We go to Petion-Ville...it's a nicer part of Port-au-Prince. There are many cobblestoned walls and “gingerbread” buildings, giving it a more French colonial look.  The street markets have better selection of fruits and vegetables displayed in baskets (instead of towels or plastic bowls).  There is a small park in the center of town. After the earthquake, any open space was filled with tents including these small parks. The parks are back to normal and looked a bit cleaned up (the only place in Haiti that I've noticed that has changed since the earthquake...the rest of the tent cities still exist).  I tell our driver I need to go to the bank.  The first one didn't take credit cards. The next one's ATM wassn't working and the line had like 50 people in it. I asked Nadel to ask the guards if they knew where there was another ATM...”the supermarket”....of course.  We go there and I'm able to get some money.  Modernization eventually available! I meet the students amidst their shopping.  I'm not in the mood plus I don't like being attacked by the vendors (not as bad as India, I remind myself). We go to the hotel that Gladys recommended for us as we order drinks to relax.  Hotel Kinam is one of the oldest hotels in Haiti. It's in the typical gingerbread-style.  I call Gladys to get her ETA with Carla and Andrea and she was out front.  I go out to greet them and Carla is grinning ear to ear, “120/70!” she announces. The OB, Cardiologist and Anaesthesiologist all showed up. They operated on her and she immediately improved and ….one kid alive! Thank goodness!  She kept that girl alive.  Carla decided that we did make a difference after all. We all ate typical Haitian food and then said our good-byes to Gladys.  It rained last night...actually it's been raining almost every night...and it rains hard!  It thunders and rains and though causes a mess with the roads, I like the freshness it brings. The guest house has a tin roof and so the rain is extra loud. You can barely hear anything else. It's eerie, yet cool. The cat must have run under my bed. Later he meowed to let him out of my room. In the morning, I realize he peed on my clothes.  Such cuteness and mischieveness all in one little package!  Daisy will roll all over them trying to get the smell on her. Happy will pee over them proving he's the better species. Molly will just want me to pet her nonstop. (Daisy, Happy and Molly are my dogs at home for those who don't know...quite the mottly crew for those that do know them!) But I digress....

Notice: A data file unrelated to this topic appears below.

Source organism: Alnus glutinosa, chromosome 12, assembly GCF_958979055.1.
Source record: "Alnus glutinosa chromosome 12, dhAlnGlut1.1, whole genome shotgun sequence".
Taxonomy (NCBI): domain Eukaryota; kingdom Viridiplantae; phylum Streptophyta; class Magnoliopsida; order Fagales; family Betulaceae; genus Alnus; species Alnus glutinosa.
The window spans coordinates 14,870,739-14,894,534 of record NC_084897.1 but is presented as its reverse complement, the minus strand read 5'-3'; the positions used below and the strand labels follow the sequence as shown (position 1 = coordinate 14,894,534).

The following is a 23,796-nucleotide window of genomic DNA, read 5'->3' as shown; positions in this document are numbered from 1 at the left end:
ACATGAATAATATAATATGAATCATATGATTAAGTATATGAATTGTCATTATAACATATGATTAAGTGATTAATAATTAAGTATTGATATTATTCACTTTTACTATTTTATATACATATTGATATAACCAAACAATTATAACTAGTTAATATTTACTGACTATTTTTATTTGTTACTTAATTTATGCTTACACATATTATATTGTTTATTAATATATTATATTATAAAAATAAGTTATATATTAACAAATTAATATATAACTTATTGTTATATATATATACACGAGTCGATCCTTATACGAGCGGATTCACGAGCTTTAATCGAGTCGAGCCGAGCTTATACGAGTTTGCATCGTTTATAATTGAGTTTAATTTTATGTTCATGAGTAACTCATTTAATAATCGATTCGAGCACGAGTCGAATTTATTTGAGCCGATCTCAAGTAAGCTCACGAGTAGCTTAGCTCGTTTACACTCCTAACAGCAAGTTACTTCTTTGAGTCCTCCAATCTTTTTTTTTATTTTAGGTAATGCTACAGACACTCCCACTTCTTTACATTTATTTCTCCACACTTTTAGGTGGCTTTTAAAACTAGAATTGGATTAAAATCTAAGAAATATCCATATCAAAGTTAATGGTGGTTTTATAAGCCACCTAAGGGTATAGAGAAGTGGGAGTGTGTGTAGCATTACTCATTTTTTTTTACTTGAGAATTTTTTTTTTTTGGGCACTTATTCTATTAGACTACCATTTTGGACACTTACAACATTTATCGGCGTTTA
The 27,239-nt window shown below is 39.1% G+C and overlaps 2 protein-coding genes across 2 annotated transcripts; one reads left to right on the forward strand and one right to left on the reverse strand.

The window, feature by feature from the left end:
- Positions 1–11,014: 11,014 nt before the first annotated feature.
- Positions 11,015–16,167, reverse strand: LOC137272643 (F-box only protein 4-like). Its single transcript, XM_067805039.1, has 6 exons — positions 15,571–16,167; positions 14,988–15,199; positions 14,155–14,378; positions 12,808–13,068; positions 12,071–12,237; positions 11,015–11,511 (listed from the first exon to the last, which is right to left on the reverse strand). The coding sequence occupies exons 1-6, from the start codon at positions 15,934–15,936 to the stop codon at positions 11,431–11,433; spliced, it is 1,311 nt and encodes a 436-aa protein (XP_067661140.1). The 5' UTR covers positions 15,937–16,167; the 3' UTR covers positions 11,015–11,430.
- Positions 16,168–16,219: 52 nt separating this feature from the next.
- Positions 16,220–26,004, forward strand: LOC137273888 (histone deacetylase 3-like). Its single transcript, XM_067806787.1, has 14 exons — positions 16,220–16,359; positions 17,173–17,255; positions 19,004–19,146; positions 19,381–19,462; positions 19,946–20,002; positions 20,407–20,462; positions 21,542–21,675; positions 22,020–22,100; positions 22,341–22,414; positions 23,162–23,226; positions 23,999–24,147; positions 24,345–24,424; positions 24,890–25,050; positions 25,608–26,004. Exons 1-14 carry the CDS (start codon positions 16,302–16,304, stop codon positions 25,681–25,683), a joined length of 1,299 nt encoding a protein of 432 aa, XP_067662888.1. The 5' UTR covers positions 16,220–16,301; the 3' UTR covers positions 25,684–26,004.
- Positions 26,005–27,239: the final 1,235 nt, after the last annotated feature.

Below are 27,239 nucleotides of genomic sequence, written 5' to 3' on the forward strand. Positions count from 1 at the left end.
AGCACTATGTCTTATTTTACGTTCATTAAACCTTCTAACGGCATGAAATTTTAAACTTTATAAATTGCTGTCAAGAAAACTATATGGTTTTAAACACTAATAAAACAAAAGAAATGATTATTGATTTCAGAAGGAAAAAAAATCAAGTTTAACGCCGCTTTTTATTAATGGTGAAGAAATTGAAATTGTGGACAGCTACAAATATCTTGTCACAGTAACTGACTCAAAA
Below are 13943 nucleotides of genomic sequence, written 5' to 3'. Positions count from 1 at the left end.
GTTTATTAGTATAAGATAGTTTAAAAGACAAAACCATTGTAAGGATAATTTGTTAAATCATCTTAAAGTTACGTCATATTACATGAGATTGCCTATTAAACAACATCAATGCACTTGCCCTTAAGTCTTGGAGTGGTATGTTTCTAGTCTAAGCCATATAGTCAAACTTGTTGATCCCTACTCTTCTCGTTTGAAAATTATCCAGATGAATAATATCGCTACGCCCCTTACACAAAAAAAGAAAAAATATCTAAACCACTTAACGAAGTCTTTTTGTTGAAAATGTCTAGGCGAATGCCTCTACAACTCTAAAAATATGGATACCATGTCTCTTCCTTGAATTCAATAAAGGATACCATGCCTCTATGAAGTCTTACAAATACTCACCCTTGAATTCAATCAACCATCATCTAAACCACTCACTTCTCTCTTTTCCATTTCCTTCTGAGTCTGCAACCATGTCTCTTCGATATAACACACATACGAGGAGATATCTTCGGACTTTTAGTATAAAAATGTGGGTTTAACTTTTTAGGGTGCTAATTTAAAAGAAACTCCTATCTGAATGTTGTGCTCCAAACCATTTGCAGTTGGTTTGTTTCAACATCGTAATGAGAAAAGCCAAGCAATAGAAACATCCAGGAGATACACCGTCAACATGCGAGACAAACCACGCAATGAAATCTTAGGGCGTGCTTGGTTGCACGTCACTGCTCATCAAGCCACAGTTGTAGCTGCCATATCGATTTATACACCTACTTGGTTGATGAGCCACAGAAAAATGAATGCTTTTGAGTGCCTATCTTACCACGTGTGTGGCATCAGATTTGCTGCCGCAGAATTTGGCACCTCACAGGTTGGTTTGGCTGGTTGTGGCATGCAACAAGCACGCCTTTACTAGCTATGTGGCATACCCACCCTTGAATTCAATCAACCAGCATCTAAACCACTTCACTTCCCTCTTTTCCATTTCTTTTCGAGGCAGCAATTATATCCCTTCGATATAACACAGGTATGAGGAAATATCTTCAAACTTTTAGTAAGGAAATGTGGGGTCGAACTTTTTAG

As we were taking off from Port-au-Prince, Carla puts her fist up to mine, “Well done.” I'm not sure if I said it or just thought it, but I know what she was thinking.  Irma's flight was early from Miami, so she had to hustle. I texted her “bye”. She texted me back, “I fell in love with it!”  I'm not sure if she meant with Haiti, International Medicine, Poverty Medicine, or Family Medicine...any of those will do. Mission Accomplished.